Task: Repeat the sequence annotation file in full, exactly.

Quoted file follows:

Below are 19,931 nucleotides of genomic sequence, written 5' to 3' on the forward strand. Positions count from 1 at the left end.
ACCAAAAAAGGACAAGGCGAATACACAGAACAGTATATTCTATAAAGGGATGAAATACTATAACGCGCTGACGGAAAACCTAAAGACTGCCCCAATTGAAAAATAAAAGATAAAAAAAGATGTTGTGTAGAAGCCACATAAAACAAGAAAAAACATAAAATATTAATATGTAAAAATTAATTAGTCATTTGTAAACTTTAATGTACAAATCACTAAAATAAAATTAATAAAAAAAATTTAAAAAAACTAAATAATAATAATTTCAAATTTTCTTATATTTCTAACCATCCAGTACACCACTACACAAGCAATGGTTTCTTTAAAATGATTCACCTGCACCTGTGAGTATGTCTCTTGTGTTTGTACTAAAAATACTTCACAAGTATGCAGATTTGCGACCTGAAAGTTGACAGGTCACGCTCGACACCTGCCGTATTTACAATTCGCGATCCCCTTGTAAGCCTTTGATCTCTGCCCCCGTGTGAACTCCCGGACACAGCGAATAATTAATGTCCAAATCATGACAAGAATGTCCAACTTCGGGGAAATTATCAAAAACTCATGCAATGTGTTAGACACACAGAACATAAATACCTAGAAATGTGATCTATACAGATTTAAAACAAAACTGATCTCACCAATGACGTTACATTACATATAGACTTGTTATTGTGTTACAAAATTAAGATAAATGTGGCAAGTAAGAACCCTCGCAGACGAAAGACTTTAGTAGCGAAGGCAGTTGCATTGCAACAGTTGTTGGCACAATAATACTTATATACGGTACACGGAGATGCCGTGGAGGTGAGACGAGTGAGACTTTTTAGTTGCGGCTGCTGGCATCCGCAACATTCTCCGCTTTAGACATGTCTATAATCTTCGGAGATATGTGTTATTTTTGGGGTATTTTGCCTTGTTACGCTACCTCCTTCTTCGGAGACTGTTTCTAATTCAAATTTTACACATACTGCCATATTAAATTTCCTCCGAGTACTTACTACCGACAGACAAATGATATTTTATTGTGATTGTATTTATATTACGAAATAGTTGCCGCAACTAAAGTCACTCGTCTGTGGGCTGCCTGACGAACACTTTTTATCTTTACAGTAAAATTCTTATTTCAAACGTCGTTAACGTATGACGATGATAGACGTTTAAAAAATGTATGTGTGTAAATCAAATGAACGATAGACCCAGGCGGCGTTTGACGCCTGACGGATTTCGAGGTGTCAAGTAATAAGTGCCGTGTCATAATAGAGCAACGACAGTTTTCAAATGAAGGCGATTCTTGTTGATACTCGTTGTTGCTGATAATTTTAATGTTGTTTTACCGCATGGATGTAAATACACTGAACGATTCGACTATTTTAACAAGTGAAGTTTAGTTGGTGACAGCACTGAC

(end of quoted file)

Below are 19,931 nucleotides of genomic sequence, written 5' to 3' on the forward strand. Positions count from 1 at the left end.
ACCAAAAAAGGACAAGGCGAATACACAGAACAGTATATTCTATAAAGGGATGAAATACTATAACGCGCTGACGGAAAACCTAAAGACTGCCCCAATTGAAAAATAAAAGATAAAAAAAGATGTTGTGTAGAAGCCACATAAAACAAGAAAAAACATAAAATATTAATATGTAAAAATTAATTAGTCATTTGTAAACTTTAATGTACAAATCACTAAAATAAAATTAATAAAAAAAATTTAAAAAAACTAAATAATAATAATTTCAAATTTTCTTATATTTCTAACCATCCAGTACACCACTACACAAGCAATGGTTTCTTTAAAATGATTCACCTGCACCTGTGAGTATGTCTCTTGTGTTTGTACTAAAAATACTTCACAAGTATGCAGATTTGCGACCTGAAAGTTGACAGGTCACGCTCGACACCTGCCGTATTTACAATTCGCGATCCCCTTGTAAGCCTTTGATCTCTGCCCCCGTGTGAACTCCCGGACACAGCGAATAATTAATGTCCAAATCATGACAAGAATGTCCAACTTCGGGGAAATTATCAAAAACTCATGCAATGTGTTAGACACACAGAACATAAATACCTAGAAATGTGATCTATACAGATTTAAAACAAAACTGATCTCACCAATGACGTTACATTACATATAGACTTGTTATTGTGTTACAAAATTAAGATAAATGTGGCAAGTAAGAACCCTCGCAGACGAAAGACTTTAGTAGCGAAGGCAGTTGCATTGCAACAGTTGTTGGCACAATAATACTTATATACGGTACACGGAGATGCCGTGGAGGTGAGACGAGTGAGACTTTTTAGTTGCGGCTGCTGGCATCCGCAACATTCTCCGCTTTAGACATGTCTATAATCTTCGGAGATATGTGTTATTTTTGGGGTATTTTGCCTTGTTACGCTACCTCCTTCTTCGGAGACTGTTTCTAATTCAAATTTTACACATACTGCCATATTAAATTTCCTCCGAGTACTTACTACCGACAGACAAATGATATTTTATTGTGATTGTATTTATATTACGAAATAGTTGCCGCAACTAAAGTCACTCGTCTGTGGGCTGCCTGACGAACACTTTTTATCTTTACAGTAAAATTCTTATTTCAAACGTCGTTAACGTATGACGATGATAGACGTTTAAAAAATGTATGTGTGTAAATCAAATGAACGATAGACCCAGGCGGCGTTTGACGCCTGACGGATTTCGAGGTGTCAAGTAATAAGTGCCGTGTCATAATAGAGCAACGACAGTTTTCAAATGAAGGCGATTCTTGTTGATACTCGTTGTTGCTGATAATTTTAATGTTGTTTTACCGCATGGATGTAAATACACTGAACGATTCGACTATTTTAACAAGTGAAGTTTAGTTGGTGACAGCACTGAC